This case study entitled "Foreign Exchange Hedging Strategies at General Motors" discusses the policies employed by General Motors with regard to its foreign exchange hedging strategies. It seeks to look deeper into such strategies to see if there is a need to deviate from its implementation.
Mihir A. Desai; Mark F. Veblen
Harvard Business Review (204024-PDF-ENG)
March 01, 2004
Case questions answered:
- Should multinational firms hedge foreign exchange rate risk? If not, what are the consequences? If so, how should they decide which exposure to hedge?
- What do you think of the foreign exchange hedging strategies at General Motors? Would you advise any changes?
- Please quantitatively analyze the sensitivity of exposure, that is, using two tables showing (1) hedging ratio scenarios for transactional CAD exposures and (2) the impact of hedging on EPS.
- Should GM deviate from its policy in hedging its CAD exposure? Why or why not?
- If GM deviates from its former policy for its CAD exposure, how should GM think about whether to use forwards or options for the deviation from the policy?
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Foreign Exchange Hedging Strategies at General Motors Case Answers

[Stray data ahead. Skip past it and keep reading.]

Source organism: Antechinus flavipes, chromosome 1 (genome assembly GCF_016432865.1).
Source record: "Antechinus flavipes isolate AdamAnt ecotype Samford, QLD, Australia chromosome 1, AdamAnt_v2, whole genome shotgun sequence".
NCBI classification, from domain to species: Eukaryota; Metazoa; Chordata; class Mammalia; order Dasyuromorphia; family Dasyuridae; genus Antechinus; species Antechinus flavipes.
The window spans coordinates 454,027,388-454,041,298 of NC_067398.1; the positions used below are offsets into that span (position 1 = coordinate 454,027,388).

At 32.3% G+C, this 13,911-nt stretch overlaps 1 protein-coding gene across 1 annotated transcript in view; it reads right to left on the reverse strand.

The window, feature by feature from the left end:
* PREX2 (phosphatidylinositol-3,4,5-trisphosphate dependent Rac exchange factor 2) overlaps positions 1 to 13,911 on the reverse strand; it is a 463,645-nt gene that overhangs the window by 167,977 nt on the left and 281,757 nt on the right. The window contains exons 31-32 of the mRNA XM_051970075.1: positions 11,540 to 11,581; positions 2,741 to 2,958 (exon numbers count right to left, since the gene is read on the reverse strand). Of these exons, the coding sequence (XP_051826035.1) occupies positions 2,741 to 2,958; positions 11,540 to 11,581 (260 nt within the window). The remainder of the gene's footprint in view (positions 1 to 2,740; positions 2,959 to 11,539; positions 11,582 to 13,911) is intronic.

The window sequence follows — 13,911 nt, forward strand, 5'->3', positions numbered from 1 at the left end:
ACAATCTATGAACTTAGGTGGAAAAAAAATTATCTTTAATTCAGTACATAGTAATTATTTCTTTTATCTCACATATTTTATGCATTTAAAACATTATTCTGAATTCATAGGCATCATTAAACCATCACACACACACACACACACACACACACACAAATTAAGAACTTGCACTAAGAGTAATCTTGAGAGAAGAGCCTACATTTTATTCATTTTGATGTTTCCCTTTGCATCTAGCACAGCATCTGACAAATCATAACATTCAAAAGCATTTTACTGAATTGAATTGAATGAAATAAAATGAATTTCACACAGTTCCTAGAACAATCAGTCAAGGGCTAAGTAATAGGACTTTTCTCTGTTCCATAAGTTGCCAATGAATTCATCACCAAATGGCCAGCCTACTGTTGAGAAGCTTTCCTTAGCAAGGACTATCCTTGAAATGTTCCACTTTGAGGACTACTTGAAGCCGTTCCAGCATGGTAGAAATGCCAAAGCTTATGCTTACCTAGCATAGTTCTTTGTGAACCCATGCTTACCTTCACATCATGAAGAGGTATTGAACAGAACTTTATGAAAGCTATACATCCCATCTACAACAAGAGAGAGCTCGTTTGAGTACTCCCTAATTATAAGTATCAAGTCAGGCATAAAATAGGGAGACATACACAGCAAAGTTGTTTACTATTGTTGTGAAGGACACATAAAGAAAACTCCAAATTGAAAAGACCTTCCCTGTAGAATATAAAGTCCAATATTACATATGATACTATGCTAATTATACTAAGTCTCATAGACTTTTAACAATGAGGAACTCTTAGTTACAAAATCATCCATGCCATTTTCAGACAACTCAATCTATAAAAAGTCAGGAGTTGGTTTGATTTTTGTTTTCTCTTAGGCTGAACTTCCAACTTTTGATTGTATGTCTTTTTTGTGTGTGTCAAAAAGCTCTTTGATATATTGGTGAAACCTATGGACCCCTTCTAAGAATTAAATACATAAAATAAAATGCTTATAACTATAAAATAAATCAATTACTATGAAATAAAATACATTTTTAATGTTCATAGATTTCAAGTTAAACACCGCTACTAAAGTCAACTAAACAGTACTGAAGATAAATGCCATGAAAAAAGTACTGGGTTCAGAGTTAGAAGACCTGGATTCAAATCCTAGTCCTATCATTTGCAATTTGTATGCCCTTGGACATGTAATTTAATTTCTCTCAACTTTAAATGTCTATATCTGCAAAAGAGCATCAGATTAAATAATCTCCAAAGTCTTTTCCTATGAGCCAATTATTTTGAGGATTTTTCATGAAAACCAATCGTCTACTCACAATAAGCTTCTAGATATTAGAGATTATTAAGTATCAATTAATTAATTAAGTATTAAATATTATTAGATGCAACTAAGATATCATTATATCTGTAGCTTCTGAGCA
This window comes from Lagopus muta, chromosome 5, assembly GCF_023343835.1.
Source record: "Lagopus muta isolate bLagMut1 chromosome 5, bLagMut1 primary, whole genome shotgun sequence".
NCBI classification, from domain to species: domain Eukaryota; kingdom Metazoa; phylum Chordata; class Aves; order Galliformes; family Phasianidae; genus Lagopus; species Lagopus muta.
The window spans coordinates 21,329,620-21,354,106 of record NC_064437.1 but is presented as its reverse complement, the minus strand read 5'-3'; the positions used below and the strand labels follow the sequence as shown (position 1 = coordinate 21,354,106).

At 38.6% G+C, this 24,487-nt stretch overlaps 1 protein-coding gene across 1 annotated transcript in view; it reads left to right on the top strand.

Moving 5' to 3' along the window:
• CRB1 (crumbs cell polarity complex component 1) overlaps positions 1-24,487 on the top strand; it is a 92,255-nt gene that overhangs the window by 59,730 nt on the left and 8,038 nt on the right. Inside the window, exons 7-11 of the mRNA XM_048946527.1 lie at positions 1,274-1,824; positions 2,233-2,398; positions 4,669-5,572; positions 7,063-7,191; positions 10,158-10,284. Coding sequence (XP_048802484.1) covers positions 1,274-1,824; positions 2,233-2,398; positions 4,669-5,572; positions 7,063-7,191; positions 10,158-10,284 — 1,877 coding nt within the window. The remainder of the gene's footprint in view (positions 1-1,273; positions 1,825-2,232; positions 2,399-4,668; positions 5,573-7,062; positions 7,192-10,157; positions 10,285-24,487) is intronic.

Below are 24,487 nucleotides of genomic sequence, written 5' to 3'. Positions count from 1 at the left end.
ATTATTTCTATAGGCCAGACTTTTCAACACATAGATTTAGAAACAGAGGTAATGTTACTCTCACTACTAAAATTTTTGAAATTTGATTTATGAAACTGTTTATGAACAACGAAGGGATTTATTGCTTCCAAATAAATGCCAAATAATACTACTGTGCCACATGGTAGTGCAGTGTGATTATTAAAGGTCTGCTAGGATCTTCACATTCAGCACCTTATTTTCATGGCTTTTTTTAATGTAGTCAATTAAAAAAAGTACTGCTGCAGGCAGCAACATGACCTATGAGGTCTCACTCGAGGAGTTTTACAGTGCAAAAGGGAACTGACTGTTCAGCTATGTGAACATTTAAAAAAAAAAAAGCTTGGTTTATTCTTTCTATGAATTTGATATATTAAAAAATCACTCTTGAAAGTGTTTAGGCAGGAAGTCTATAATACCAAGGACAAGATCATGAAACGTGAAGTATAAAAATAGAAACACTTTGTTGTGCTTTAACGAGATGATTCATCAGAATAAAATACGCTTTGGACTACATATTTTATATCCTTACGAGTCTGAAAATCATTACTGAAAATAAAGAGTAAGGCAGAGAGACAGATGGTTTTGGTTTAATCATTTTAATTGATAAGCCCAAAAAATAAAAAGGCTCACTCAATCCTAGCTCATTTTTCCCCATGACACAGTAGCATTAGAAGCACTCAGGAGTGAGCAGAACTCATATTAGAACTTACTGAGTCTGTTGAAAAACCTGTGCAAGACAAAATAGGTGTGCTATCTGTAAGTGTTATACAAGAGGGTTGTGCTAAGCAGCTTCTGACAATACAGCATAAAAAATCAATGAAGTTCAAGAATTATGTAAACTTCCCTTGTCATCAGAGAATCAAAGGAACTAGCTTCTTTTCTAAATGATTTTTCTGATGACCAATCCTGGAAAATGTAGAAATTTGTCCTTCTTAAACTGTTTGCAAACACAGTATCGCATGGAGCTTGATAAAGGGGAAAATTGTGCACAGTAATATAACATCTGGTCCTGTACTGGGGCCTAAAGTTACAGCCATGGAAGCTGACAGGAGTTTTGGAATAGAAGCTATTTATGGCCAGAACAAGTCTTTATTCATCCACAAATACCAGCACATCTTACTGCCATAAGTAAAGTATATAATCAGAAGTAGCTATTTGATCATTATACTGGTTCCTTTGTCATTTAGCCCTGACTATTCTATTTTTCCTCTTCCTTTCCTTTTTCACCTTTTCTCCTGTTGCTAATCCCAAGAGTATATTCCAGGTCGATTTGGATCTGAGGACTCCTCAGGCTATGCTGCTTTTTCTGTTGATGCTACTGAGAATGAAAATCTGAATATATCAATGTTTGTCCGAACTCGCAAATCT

This case solution includes an Excel file with calculations.
1. Should multinational firms hedge foreign exchange rate risk? If not, what are the consequences? If so, how should they decide which exposure to hedge?
Definitely, we think that firms should engage in foreign exchange hedging strategies because hedging foreign exchange risks results in a reduction in the risk of future cash flows, and this improves the planning capability of the firm. If a firm can more accurately predict future cash flows, it will also be able to evaluate specific investments that can maximize shareholder’s wealth more precisely.
Furthermore, a reduction in the risk of future cash flows reduces the likelihood that the firm’s cash flow will fall below a level sufficient to make interest and loan repayments required for continuous operations. The management of the firm should know the actual risk of the firm so they can be well prepared for other risks involved.
On the other hand, if the firm does not hedge, it would be fully exposed to currency risk, and it might not be able to prepare enough money to repay the debt as it could not forecast its future cash flow related to the exchange rate.
If a company decides to hedge its foreign exchange rate risk, it should hedge transaction and operating exposures only. Compared to a translation exposure, which only impacts the financial statements, transaction, and operating exposure have real economic consequences since these two exposures both affect the cash flows of the firm.
2. What do you think of the foreign exchange hedging strategies at General Motors? Would you advise any changes?
General Motor’s overall foreign exchange risk management policy was established to meet three primary objectives, which include…
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